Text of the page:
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Long Live Your Dive Gear!

By September 22, 2015August 22nd, 2022Reef News & Info

For the majority of divers, going for a dive is not an everyday occurrence. Whether you’re a diver that only gets to go under once a year, or lucky enough to go every weekend, chances are that your passion for diving has led you to buy some of your own equipment. Whether it is just a set of fins and a mask or a top of the line kit, a set of dive gear is a big investment. And things like neglect, improper care, and poor cleaning can start to take a toll on your shiny new equipment. If you’re interested in doing everything you can to keep your equipment in top condition, check out our list of things to avoid:

For starters, don’t leave your equipment in direct sunlight. Yes, the sun will dry your gear fast, but the UV rays also break down rubber and fabric. While it may be hard to avoid putting your gear in direct sun on a blistering hot dive deck, many dive boats have shaded areas where you can store your gear; some will even let you pop your equipment under the seats. Also, diving involves a lot of energy and excitement. Don’t wear yourself out or get so distracted that you become unaware of where your gear is resting between dives; An expensive and shiny camera or state-of-the-art computer might not be where you left it if there are unscrupulous types walking by. Keep your equipment secure, tidy, out of the way.

If you’re going from the shore, you also need to understand: Sand. Is. Your. Enemy! Those tiny sand particles can get lodged in tank valves, regulators, and in the LP inflator or dumps on your BCD. Avoid placing your gear on sandy surfaces where possible, and always rinse it in fresh water after every dive. Try using a soft bristle toothbrush to remove sand from hard-to-reach crevices. Saltwater is another villain trying to destroy your beloved equipment. All metals and alloys have the potential for corrosion, especially when exposed to seawater. Preventing corrosion will extend the life of your gear and is much cheaper than repairing – or replacing – it. After every dive, no matter what, you should always wash your gear in fresh water.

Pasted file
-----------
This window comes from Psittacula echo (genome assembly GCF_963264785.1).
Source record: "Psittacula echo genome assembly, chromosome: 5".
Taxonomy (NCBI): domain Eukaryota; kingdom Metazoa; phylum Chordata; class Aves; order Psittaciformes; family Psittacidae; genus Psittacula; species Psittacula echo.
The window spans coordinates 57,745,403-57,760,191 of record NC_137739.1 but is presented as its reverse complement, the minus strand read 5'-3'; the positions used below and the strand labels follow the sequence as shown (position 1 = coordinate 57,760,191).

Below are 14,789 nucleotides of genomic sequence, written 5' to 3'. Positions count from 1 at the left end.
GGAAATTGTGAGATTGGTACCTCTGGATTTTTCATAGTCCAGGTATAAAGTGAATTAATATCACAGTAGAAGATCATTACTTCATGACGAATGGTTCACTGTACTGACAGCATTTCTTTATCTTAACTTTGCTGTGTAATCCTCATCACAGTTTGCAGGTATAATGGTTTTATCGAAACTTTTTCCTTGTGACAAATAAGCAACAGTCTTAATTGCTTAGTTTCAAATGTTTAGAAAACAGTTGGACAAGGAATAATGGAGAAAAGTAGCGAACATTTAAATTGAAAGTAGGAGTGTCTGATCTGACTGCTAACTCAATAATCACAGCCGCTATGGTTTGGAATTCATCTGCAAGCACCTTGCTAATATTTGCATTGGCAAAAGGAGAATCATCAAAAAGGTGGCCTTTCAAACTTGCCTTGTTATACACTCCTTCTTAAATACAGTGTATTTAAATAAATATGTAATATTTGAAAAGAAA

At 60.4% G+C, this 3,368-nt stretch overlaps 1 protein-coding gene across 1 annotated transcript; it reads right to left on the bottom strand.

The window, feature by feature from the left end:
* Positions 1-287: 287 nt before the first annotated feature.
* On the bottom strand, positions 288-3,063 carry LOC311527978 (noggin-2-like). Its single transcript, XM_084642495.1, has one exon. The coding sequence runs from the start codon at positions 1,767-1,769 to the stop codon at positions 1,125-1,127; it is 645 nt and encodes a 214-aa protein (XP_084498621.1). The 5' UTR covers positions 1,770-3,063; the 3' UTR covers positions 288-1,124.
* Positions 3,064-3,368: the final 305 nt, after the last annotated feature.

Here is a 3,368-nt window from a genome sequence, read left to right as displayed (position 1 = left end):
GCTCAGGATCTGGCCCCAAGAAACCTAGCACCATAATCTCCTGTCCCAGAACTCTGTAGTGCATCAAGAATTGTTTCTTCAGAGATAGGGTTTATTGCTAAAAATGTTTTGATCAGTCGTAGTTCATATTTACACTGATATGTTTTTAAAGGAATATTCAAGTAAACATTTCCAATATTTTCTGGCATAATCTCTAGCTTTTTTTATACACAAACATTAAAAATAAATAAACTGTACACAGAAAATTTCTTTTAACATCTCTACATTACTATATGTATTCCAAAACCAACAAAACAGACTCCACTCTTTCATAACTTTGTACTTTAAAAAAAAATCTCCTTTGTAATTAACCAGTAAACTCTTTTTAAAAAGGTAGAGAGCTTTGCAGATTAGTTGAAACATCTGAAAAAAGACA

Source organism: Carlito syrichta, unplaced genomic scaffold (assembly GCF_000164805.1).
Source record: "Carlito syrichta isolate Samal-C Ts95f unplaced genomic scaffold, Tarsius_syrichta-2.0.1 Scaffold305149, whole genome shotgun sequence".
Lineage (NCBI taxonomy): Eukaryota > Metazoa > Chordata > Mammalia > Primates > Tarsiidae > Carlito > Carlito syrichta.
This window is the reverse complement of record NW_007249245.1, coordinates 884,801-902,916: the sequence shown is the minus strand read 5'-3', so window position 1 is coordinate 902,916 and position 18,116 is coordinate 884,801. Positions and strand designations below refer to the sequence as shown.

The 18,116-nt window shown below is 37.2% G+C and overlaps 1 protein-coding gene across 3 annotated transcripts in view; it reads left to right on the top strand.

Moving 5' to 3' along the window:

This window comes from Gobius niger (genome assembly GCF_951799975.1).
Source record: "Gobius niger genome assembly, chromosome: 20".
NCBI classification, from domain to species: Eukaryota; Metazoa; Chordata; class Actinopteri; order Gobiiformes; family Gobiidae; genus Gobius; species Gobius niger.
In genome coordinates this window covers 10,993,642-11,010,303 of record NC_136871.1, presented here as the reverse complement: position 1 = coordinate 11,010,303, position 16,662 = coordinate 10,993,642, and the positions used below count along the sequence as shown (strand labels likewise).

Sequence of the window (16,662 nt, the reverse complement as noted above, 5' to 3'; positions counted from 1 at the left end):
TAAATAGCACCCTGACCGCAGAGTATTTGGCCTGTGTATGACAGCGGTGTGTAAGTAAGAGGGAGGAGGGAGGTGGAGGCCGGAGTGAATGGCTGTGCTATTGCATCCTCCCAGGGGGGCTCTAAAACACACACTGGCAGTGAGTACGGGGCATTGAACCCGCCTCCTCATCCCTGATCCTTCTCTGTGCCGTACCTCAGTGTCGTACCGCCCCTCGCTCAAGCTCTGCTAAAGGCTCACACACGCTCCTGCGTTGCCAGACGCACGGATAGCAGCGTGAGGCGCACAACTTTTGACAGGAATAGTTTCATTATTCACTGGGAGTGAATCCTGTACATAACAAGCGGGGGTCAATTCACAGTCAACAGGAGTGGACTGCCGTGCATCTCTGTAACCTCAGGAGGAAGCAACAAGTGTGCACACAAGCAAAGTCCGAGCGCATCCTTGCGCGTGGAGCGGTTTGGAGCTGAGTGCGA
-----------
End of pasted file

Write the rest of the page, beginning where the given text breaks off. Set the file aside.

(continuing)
Lastly, if you are not an avid diver, and only go once or twice a year, think about where you store your equipment. Scuba equipment has special storage requirements. For example, never pack away your gear until it is thoroughly dry, and coil your regulator hoses so they don’t kink. Store your items in damp-proof boxes, and avoid keeping it around areas with lots of dust and particles. If you take the time to store your gear properly, it will last longer.